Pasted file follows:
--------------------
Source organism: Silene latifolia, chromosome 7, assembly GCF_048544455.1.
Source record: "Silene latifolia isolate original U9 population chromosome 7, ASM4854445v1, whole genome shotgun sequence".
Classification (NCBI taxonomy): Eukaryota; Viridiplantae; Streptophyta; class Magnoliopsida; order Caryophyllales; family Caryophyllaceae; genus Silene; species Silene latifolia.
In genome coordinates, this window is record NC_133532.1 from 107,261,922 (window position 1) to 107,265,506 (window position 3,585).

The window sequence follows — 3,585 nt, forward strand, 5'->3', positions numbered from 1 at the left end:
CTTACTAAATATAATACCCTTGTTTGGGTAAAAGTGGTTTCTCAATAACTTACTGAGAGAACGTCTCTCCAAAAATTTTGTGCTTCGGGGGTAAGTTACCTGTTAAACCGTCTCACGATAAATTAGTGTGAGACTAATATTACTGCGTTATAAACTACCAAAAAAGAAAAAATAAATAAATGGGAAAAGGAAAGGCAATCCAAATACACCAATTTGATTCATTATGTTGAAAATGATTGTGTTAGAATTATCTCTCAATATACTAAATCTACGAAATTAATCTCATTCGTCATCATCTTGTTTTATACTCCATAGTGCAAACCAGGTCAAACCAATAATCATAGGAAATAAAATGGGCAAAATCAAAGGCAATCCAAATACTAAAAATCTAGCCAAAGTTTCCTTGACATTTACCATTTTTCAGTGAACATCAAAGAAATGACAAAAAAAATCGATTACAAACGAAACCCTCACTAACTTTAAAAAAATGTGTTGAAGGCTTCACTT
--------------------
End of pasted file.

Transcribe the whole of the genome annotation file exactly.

Source organism: Silene latifolia, chromosome 7, assembly GCF_048544455.1.
Source record: "Silene latifolia isolate original U9 population chromosome 7, ASM4854445v1, whole genome shotgun sequence".
Classification (NCBI taxonomy): Eukaryota; Viridiplantae; Streptophyta; class Magnoliopsida; order Caryophyllales; family Caryophyllaceae; genus Silene; species Silene latifolia.
In genome coordinates, this window is record NC_133532.1 from 107,261,922 (window position 1) to 107,265,506 (window position 3,585).

The window sequence follows — 3,585 nt, forward strand, 5'->3', positions numbered from 1 at the left end:
CTTACTAAATATAATACCCTTGTTTGGGTAAAAGTGGTTTCTCAATAACTTACTGAGAGAACGTCTCTCCAAAAATTTTGTGCTTCGGGGGTAAGTTACCTGTTAAACCGTCTCACGATAAATTAGTGTGAGACTAATATTACTGCGTTATAAACTACCAAAAAAGAAAAAATAAATAAATGGGAAAAGGAAAGGCAATCCAAATACACCAATTTGATTCATTATGTTGAAAATGATTGTGTTAGAATTATCTCTCAATATACTAAATCTACGAAATTAATCTCATTCGTCATCATCTTGTTTTATACTCCATAGTGCAAACCAGGTCAAACCAATAATCATAGGAAATAAAATGGGCAAAATCAAAGGCAATCCAAATACTAAAAATCTAGCCAAAGTTTCCTTGACATTTACCATTTTTCAGTGAACATCAAAGAAATGACAAAAAAAATCGATTACAAACGAAACCCTCACTAACTTTAAAAAAATGTGTTGAAGGCTTCACTT